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Old 11-15-2009, 07:24 PM   #1
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Honda "Black Death": Catastrophic Air Conditioner Failure

Hello All,

We have been towing a 2004 Honda CRV since 2003 and it's been a great toad. Up until last month. With about 104,000 miles on it, the air conditioner compressor failed. Normally, you think "no big deal", get a new compressor. Well, from what I've seen on the Internet, it seems that something in the way Honda designed the A/C system in 2004 through 2008 cars (many models besides the CRV) causes the compressor fluid and metal shards from the compressor to fly throughout the entire closed A/C system. This contaminates every part of the system and every part must be replaced.

Repair costs seem to run in the range of $3,000.00 to $3,600.00..

Some people have gotten lucky by complaining to Honda and getting Honda to pay for part of the repair. Other people are writing into varous forums saying that Honda has done nothing for them. We called Honda, starting at the dealer and ending up at Corporate, and they refused to assist us.

There is a class action lawsuit for this (see Google).

If you've got a Honda in that year range, you should educate yourself. Try Googling Honda Black Death and you'll get many hits on the first page of results.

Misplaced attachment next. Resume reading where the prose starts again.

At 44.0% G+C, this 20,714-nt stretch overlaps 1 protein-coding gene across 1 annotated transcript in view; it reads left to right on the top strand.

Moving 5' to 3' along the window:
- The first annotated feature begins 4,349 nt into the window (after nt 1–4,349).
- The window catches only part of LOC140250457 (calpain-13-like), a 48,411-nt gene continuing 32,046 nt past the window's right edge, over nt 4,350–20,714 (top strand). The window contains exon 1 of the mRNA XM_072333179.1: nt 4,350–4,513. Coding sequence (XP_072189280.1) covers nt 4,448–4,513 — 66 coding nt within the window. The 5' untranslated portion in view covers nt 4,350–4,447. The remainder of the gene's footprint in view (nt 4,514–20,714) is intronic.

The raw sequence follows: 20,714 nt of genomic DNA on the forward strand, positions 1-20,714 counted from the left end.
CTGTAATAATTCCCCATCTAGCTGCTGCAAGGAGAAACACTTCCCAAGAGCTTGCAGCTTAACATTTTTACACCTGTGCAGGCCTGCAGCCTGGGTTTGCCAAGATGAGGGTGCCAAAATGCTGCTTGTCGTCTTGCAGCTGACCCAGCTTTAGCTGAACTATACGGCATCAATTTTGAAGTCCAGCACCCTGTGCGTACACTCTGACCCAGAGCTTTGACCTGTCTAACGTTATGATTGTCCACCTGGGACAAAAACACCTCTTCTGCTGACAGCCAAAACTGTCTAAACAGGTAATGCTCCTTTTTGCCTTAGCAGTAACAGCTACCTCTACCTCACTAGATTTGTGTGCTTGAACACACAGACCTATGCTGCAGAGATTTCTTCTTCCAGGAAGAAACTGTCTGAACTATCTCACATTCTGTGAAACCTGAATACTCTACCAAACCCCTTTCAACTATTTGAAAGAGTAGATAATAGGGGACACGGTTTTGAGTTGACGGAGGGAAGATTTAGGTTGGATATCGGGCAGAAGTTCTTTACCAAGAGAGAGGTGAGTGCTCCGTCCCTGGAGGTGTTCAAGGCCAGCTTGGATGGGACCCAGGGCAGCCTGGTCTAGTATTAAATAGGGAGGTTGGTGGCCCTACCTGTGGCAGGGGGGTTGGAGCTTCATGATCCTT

So, what are we going to do? Well, we had it fixed at a local shop that works on imports. They used non-Honda parts which they told us would be better in this case (wouldn't fail again). We'll tow the CRV until it has another serious failure, or until we can fit a new toad into the budget.

What will we buy next time? NOT A HONDA ! ! !

Cheers!
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Old 11-15-2009, 08:21 PM   #2
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Sorry to hear about your Honda air conditioner problem. I have owned five Hondas and towed the last two over 100,000 miles and I had never heard of the problem. I am an active member of a Honda forum and I have never read about the problem.

I did as you said and did an internet search on Honda Black Death and found a lot of postings. Then I searched on Ford Black Death, GM Black Death, Chevrolet Black Death and Chrysler Black Death. Wow, they are all having more problems than Honda.
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Old 11-15-2009, 09:02 PM   #3
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Hi, my first post on this forum.
Sorry you had problems with the a/c on your Honda. Unfortunately this is not limited to just Hondas. In my experience as a Shop Foreman with a city here in Az., pretty much all brands suffer from the same condition.
Once the car manufacturers went away from the old piston type a/c compressors to the rotory style this has occurred.
Sometimes you can get lucky and flush the gunk from the system, but this is taking a chance on a second compressor going bad. This is why it is best to replace all the components the first time.
I think you chose the correct repair path to help reduce the cost and you should get good service as long as new components were used.